The highest honor bestowed by The Ohio State University on its faculty was presented in 2004 to Dr. de la Chapelle, who initiated and built the University's Human Cancer Genetics Program after his arrival in 1997.   A member of the U.S. National Academy of Sciences, Dr. de la Chapelle is a professor in the OSU College of Medicine and Public Health's Department of Molecular Virology, Immunology and Medical Genetics.    He holds the Leonard J. Immke, Jr. and Charlotte L. Immke Chair of Cancer Research.  He also has won the two most prestigious awards in genetics:  the Mauro Baschirotto Award from the European Society of Human Genetics, and the William Allan Award from the American Society of Human Genetics. Dr. de la Chapelle's research focuses on the genetic predisposition to cancer and he had conducted considerable research into Lynch syndrome (HNPCC)  Dr. de la Chapelle was born in Helsinki, Finland on February 11, 1933.  In the 1950's, he served in the Finnish Army and following, began his education which lead to becoming one of the most accomplished and distinguished genetics experts in the world.  During his career, he has been honored for his distinguished accomplishments over thirty times and has been involved with dozens of Advisory Boards involving genetics.  He is one of the most esteemed genetics experts in the world.  We are extremely honored to have Dr. de la Chapelle as a member of our Medical Advisory Board and are very grateful to him for his efforts on behalf of Lynch syndrome survivors, previvors and families. Papers of Dr. De la Chapelle Introductory Speech for Dr. de la Chapelle - 2002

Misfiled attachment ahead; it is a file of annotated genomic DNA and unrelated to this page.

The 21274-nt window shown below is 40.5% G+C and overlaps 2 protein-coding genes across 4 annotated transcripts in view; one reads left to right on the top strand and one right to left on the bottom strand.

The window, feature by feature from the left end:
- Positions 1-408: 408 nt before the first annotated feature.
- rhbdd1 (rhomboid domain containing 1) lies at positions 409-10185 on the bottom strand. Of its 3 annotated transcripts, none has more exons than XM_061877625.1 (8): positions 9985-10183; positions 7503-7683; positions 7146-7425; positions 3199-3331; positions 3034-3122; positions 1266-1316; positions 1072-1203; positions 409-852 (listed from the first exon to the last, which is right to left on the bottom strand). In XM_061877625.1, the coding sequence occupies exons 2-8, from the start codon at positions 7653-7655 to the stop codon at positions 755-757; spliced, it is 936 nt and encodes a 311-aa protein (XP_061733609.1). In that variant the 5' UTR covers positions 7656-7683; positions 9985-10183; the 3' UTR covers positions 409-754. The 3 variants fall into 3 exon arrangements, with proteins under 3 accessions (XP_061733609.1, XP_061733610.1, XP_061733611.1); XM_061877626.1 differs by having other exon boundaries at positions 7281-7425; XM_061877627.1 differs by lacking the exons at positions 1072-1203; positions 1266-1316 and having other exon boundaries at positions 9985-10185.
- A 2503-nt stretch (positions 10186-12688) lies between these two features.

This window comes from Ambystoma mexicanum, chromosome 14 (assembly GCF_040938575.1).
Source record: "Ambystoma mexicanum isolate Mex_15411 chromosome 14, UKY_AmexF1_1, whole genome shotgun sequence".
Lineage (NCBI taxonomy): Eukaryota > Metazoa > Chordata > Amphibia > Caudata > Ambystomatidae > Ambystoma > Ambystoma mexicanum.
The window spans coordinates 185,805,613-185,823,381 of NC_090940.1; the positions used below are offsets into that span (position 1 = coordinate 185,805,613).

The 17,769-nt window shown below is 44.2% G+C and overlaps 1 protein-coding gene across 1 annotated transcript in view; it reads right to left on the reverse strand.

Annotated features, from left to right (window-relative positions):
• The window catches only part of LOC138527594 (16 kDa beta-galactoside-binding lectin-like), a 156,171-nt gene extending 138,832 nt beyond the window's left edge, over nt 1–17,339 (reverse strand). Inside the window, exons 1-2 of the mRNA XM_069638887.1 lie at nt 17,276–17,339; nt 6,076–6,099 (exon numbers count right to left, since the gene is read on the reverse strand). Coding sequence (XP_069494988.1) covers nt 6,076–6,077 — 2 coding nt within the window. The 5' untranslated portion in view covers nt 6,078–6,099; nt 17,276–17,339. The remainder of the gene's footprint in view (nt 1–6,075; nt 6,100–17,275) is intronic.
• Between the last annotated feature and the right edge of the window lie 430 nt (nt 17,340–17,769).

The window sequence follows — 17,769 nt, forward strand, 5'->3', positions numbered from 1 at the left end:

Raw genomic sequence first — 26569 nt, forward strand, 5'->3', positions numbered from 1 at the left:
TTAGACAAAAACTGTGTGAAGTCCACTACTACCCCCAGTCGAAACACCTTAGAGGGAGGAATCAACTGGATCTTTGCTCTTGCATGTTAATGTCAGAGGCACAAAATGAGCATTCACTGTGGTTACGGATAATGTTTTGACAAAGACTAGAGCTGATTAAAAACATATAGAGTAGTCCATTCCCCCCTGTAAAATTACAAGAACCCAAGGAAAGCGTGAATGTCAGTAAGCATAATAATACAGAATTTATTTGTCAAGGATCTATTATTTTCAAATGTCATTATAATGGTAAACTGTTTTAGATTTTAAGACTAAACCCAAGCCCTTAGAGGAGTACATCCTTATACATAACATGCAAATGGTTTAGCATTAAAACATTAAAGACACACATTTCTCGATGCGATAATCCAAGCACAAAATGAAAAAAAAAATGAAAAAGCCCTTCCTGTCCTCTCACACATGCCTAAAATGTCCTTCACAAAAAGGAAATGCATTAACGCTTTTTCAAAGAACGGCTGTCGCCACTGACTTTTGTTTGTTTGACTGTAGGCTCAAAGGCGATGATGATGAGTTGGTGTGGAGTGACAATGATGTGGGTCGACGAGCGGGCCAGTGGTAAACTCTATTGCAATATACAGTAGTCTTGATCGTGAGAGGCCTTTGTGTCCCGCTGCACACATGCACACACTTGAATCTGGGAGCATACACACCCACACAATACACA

Saturday, 27 February 2010 | 1577 hits